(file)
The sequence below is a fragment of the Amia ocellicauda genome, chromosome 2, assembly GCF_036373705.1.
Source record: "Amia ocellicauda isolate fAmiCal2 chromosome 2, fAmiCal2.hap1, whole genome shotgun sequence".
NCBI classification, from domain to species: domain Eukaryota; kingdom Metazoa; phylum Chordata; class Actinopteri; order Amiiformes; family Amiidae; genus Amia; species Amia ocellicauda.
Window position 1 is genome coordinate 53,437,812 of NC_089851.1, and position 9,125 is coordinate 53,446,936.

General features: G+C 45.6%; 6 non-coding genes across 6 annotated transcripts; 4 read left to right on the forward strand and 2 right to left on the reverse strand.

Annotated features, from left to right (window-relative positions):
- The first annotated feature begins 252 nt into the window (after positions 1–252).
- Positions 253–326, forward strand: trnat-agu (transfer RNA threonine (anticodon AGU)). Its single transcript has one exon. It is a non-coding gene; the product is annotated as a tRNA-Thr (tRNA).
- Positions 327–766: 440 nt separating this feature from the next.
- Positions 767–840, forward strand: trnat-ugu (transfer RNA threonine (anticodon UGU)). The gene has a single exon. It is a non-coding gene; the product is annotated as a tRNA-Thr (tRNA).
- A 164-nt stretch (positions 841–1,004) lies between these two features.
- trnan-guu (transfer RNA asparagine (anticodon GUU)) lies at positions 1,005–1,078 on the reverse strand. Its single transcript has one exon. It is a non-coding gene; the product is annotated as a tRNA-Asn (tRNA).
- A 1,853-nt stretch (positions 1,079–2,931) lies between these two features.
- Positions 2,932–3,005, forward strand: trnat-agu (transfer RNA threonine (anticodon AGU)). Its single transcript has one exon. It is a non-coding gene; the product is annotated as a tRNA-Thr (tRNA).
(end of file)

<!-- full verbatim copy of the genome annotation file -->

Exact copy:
The sequence below is a fragment of the Amia ocellicauda genome, chromosome 2, assembly GCF_036373705.1.
Source record: "Amia ocellicauda isolate fAmiCal2 chromosome 2, fAmiCal2.hap1, whole genome shotgun sequence".
NCBI classification, from domain to species: domain Eukaryota; kingdom Metazoa; phylum Chordata; class Actinopteri; order Amiiformes; family Amiidae; genus Amia; species Amia ocellicauda.
Window position 1 is genome coordinate 53,437,812 of NC_089851.1, and position 9,125 is coordinate 53,446,936.

General features: G+C 45.6%; 6 non-coding genes across 6 annotated transcripts; 4 read left to right on the forward strand and 2 right to left on the reverse strand.

Annotated features, from left to right (window-relative positions):
- The first annotated feature begins 252 nt into the window (after positions 1–252).
- Positions 253–326, forward strand: trnat-agu (transfer RNA threonine (anticodon AGU)). Its single transcript has one exon. It is a non-coding gene; the product is annotated as a tRNA-Thr (tRNA).
- Positions 327–766: 440 nt separating this feature from the next.
- Positions 767–840, forward strand: trnat-ugu (transfer RNA threonine (anticodon UGU)). The gene has a single exon. It is a non-coding gene; the product is annotated as a tRNA-Thr (tRNA).
- A 164-nt stretch (positions 841–1,004) lies between these two features.
- trnan-guu (transfer RNA asparagine (anticodon GUU)) lies at positions 1,005–1,078 on the reverse strand. Its single transcript has one exon. It is a non-coding gene; the product is annotated as a tRNA-Asn (tRNA).
- A 1,853-nt stretch (positions 1,079–2,931) lies between these two features.
- Positions 2,932–3,005, forward strand: trnat-agu (transfer RNA threonine (anticodon AGU)). Its single transcript has one exon. It is a non-coding gene; the product is annotated as a tRNA-Thr (tRNA).